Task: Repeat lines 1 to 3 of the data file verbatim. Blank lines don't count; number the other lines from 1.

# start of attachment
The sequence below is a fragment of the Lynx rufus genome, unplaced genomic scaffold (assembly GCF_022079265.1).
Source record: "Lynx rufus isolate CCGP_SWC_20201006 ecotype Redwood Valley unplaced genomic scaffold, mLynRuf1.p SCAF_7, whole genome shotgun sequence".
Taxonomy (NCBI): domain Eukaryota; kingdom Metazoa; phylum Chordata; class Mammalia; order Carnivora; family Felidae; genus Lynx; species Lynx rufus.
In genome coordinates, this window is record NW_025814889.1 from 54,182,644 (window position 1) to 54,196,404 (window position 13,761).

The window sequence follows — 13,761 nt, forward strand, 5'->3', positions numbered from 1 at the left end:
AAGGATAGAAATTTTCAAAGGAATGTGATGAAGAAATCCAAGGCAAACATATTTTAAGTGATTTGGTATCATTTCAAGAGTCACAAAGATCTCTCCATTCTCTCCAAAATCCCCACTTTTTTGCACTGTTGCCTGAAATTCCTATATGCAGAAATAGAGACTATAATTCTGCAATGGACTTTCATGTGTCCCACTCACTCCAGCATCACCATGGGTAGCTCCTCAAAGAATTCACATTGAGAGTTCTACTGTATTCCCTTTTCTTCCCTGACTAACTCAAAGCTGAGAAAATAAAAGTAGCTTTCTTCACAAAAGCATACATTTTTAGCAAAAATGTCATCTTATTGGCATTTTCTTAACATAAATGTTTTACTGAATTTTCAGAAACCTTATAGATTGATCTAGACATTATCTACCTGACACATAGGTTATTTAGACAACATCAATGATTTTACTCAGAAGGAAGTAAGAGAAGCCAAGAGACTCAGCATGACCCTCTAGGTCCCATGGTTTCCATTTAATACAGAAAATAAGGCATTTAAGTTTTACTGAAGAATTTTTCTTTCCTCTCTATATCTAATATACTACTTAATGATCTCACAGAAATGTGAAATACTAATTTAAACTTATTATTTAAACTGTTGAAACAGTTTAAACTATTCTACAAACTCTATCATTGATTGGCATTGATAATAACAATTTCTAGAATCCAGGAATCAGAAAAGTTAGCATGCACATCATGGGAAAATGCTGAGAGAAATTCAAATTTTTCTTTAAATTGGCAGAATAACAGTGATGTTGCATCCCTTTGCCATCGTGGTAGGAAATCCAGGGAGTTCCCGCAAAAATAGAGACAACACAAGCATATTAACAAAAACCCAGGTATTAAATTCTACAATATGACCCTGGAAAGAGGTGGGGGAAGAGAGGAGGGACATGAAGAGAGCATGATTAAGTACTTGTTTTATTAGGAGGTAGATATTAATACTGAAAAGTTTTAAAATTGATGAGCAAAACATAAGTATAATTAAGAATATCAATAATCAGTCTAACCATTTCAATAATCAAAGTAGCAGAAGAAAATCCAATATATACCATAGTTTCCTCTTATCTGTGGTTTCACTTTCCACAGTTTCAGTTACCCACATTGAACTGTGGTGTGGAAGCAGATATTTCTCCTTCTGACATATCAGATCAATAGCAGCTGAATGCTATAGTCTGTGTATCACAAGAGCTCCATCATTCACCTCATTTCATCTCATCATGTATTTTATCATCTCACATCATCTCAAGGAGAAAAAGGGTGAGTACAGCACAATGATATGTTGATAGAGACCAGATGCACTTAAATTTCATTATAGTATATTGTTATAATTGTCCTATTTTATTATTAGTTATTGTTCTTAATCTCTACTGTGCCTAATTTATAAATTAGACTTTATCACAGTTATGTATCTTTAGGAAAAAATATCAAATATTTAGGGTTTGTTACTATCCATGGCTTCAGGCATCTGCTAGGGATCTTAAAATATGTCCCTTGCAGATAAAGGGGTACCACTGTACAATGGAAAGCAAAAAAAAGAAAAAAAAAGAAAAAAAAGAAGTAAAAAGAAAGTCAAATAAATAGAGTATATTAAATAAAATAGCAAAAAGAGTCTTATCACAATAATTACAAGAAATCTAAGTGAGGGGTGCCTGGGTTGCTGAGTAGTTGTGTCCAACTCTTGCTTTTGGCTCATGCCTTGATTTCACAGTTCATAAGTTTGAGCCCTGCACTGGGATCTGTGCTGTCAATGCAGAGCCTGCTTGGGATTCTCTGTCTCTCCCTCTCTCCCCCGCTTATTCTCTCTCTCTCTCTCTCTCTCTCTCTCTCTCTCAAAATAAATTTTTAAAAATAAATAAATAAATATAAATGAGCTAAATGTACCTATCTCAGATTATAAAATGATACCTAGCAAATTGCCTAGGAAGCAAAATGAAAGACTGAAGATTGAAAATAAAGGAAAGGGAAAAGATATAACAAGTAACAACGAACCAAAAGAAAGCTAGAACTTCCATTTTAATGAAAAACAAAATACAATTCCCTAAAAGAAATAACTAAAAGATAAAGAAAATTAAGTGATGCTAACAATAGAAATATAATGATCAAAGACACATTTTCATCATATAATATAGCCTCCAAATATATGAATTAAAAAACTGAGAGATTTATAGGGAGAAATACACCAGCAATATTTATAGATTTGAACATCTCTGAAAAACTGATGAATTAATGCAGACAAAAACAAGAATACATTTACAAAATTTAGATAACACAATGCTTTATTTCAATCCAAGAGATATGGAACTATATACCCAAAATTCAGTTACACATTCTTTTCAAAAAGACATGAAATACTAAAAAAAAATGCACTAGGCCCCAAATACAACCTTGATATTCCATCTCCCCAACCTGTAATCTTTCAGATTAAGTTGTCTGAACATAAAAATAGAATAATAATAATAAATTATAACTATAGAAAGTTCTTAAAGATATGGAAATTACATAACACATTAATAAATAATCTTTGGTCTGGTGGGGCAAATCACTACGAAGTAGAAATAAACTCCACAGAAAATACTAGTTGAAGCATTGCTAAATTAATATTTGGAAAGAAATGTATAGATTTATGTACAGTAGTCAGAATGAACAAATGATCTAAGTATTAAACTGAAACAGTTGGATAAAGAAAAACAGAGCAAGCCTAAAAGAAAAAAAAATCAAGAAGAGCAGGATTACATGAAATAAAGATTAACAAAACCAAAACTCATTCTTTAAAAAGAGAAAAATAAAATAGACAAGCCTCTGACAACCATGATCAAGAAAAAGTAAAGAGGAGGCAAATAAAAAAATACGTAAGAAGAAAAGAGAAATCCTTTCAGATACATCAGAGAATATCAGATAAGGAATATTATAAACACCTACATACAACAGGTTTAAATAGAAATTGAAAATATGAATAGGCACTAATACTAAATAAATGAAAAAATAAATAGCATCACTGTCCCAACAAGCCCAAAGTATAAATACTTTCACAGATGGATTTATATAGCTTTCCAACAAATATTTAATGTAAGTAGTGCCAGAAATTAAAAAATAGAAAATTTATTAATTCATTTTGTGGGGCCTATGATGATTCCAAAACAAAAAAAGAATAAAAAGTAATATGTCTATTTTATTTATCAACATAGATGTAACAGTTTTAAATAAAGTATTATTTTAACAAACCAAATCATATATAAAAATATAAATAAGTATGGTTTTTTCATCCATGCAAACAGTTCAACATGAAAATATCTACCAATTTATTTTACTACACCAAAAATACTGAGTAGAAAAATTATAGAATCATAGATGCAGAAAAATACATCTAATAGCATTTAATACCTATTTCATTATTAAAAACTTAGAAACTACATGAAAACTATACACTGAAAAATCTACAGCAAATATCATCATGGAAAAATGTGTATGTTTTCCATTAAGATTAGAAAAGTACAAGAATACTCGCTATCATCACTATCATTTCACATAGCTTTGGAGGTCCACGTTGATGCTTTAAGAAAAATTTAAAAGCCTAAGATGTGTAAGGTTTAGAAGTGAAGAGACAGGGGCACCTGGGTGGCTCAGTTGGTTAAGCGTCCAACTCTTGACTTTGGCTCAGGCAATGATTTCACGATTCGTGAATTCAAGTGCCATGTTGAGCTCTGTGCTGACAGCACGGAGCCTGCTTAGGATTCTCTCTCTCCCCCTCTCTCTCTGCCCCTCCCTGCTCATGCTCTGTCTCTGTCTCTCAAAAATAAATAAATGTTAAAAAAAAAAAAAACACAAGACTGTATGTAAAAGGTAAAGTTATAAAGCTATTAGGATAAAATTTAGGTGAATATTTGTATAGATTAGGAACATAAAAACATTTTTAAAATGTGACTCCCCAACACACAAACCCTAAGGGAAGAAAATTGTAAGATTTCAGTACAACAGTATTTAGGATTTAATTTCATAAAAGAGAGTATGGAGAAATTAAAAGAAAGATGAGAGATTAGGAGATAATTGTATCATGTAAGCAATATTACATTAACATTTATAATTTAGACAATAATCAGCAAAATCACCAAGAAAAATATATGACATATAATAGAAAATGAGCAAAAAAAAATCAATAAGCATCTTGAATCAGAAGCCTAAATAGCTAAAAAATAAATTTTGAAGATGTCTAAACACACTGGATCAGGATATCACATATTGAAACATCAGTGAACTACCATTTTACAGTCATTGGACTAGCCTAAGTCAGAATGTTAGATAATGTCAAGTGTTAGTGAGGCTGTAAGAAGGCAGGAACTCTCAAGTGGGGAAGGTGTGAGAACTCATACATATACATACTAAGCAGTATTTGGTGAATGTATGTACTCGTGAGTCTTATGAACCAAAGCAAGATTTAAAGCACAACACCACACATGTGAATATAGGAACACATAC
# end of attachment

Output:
The sequence below is a fragment of the Lynx rufus genome, unplaced genomic scaffold (assembly GCF_022079265.1).
Source record: "Lynx rufus isolate CCGP_SWC_20201006 ecotype Redwood Valley unplaced genomic scaffold, mLynRuf1.p SCAF_7, whole genome shotgun sequence".
Taxonomy (NCBI): domain Eukaryota; kingdom Metazoa; phylum Chordata; class Mammalia; order Carnivora; family Felidae; genus Lynx; species Lynx rufus.